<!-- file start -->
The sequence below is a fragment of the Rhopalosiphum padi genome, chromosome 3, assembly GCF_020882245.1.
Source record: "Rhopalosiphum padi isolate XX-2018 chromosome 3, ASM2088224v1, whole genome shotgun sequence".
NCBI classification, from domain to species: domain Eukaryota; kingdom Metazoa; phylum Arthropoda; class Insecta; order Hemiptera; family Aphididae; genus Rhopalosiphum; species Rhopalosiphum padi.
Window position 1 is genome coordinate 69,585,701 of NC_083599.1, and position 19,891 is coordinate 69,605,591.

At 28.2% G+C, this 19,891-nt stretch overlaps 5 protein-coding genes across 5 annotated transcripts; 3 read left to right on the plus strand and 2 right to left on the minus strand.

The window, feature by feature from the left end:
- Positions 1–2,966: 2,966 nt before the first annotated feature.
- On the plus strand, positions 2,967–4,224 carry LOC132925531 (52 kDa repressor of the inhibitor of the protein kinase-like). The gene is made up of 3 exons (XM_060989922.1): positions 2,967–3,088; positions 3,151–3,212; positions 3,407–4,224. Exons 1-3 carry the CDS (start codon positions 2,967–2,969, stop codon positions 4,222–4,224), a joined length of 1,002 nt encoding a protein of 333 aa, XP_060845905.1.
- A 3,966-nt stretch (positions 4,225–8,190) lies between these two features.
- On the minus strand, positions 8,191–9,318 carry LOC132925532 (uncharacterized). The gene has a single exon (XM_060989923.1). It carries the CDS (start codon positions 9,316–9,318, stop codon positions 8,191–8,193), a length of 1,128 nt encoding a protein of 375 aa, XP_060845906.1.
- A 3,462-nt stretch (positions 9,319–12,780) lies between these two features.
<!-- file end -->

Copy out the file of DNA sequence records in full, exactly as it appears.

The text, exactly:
The sequence below is a fragment of the Rhopalosiphum padi genome, chromosome 3, assembly GCF_020882245.1.
Source record: "Rhopalosiphum padi isolate XX-2018 chromosome 3, ASM2088224v1, whole genome shotgun sequence".
NCBI classification, from domain to species: domain Eukaryota; kingdom Metazoa; phylum Arthropoda; class Insecta; order Hemiptera; family Aphididae; genus Rhopalosiphum; species Rhopalosiphum padi.
Window position 1 is genome coordinate 69,585,701 of NC_083599.1, and position 19,891 is coordinate 69,605,591.

At 28.2% G+C, this 19,891-nt stretch overlaps 5 protein-coding genes across 5 annotated transcripts; 3 read left to right on the plus strand and 2 right to left on the minus strand.

The window, feature by feature from the left end:
- Positions 1–2,966: 2,966 nt before the first annotated feature.
- On the plus strand, positions 2,967–4,224 carry LOC132925531 (52 kDa repressor of the inhibitor of the protein kinase-like). The gene is made up of 3 exons (XM_060989922.1): positions 2,967–3,088; positions 3,151–3,212; positions 3,407–4,224. Exons 1-3 carry the CDS (start codon positions 2,967–2,969, stop codon positions 4,222–4,224), a joined length of 1,002 nt encoding a protein of 333 aa, XP_060845905.1.
- A 3,966-nt stretch (positions 4,225–8,190) lies between these two features.
- On the minus strand, positions 8,191–9,318 carry LOC132925532 (uncharacterized). The gene has a single exon (XM_060989923.1). It carries the CDS (start codon positions 9,316–9,318, stop codon positions 8,191–8,193), a length of 1,128 nt encoding a protein of 375 aa, XP_060845906.1.
- A 3,462-nt stretch (positions 9,319–12,780) lies between these two features.